Autonomous by Annalee Newitz

One hundred years from now, the United States has collapsed. Big Pharma is more powerful than most governments. Robots are as intelligent as people. It is in this world that Judith “Jack” Chen survives as a pirate, making illegal versions of drugs to sell to those that can’t otherwise afford them.

In this world, Big Pharma has made life “better” for those on the top. Drugs exist that can keep you young, can make you more productive, and can heal wounds. Biotech has also led to the ability to “paint” roads as needed. Most technologies are biogegradable — “somebody had left a throwaway mobile which was now biodegrading into a lump of gray cellulose.” Robots are indeed smart, so smart that they’ve been given the same rights as people. But, as courts decided that robots still could be “indentured,” they also decided that people could, since they are no smarter. A new form of slavery emerges. Autonomous, by Annalee Newitz, explores this world through the adventures of Jack, who has reverse engineered a new drug that has some nasty side effects. Once her drug gets out there, she tries to stop it, any way she can.

Autonomous explores themes relevant for our own times. What is the meaning of freedom? Both literally, in the form of actual bondage to another person, and more abstractly. In a world where the rich can stay perpetually young with their designer drugs, what chance does anyone else have of ever breaking out of the bottom? If drugs exist that can enhance your abilities, make you work better and more efficiently, what choice do the rest of us have but to take them? If big companies control these drugs, what hope do any of us have against being beholden to their demands? Many of these questions we grapple with now.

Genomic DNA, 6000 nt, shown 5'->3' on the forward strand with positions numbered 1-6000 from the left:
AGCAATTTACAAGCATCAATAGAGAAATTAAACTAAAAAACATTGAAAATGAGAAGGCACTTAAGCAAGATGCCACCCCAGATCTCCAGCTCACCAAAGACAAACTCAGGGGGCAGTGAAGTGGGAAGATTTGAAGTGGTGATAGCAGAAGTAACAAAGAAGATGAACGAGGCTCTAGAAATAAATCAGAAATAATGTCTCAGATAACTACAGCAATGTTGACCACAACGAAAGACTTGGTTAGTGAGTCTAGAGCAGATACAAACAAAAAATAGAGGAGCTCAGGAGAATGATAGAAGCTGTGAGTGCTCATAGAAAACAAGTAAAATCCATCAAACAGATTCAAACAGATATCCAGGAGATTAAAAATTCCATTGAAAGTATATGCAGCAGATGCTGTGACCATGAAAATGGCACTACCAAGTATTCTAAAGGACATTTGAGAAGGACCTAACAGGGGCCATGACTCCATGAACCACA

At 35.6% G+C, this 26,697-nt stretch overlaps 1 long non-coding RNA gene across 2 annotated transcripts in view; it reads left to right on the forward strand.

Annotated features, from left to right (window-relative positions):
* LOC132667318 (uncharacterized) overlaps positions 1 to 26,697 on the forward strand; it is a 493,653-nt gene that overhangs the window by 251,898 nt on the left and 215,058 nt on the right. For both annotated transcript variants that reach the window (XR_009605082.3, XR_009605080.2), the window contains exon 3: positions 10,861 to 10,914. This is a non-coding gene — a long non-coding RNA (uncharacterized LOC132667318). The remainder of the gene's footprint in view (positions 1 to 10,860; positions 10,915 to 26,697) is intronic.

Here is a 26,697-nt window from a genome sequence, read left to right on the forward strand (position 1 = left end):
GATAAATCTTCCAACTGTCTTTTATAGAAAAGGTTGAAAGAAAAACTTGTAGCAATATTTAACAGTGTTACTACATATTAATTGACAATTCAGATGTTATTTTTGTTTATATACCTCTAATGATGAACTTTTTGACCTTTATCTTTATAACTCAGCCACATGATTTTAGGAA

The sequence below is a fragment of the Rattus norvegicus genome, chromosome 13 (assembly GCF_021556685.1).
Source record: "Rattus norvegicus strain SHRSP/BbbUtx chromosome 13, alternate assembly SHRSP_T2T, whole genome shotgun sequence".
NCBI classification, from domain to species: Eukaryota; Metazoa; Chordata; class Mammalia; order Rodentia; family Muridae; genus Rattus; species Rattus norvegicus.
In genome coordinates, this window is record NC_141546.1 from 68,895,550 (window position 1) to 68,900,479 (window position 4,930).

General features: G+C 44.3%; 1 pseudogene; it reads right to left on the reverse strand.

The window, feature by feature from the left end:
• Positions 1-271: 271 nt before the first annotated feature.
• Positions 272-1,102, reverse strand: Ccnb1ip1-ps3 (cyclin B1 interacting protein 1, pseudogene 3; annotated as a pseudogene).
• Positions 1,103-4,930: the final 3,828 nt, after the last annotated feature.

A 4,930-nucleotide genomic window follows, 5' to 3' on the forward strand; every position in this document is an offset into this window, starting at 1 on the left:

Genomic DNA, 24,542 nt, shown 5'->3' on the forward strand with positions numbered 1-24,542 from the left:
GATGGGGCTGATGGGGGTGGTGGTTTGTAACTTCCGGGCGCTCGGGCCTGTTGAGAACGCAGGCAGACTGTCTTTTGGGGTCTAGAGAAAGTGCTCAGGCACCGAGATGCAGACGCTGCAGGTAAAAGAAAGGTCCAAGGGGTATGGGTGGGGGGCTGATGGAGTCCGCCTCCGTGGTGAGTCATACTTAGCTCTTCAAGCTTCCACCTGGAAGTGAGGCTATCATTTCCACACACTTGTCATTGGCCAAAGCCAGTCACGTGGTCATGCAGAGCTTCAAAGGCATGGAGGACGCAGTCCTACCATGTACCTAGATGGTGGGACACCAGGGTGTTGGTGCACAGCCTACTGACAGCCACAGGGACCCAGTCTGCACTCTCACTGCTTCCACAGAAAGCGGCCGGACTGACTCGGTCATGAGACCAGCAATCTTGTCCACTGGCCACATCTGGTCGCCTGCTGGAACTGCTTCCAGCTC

Take for instance, performance enhancing drugs. We are most familiar with steroids, and athletes who use them both to get a leg up and to heal faster. If all of the other football players are using them, how can a guy not be tempted to follow their lead, to ensure he is on the same playing field in terms of base level of talent? I’ve often wondered, if there was a drug that made me smarter and better able to do my job, would it almost be an obligation to take it? Wouldn’t it be in my employer’s best interest? In my family’s?

At the same time, as such drugs are developed, they are owned, by big multinational corporations. This is exemplified by GMOs. I’m not at all against GMOs from a scientific or health point of view. Humans have been modifying the food they eat for millennia, so little of the food we eat is “natural.” No, to me the bigger issue is who then controls the food supply. If companies own the rights to the genetic material, and we rely upon that material, we lose control of how to grow our own food. And, the next step is that they own more and more genetic material, not just of corn and wheat, but of animals, including people. Where does it end? Who fundamentally owns the “rights” to the DNA structure of humans? What happens when “every living thing and idea [is converted] into property?

In the world of Autonomous, the emergence of intelligent artificial life raises new questions about freedoms. Robots are smart and are aware. But, people still want them to work for them. So, they are kept indentured, or as slaves, effectively. However, there are pockets where robots are “born” free, raised autonomous. One character is just such a robot, and she struggles with identity issues: “How could she understand them [indentured robots], when she’d always been autonomous? She felt like her bot identity was incomplete without that seminal experience.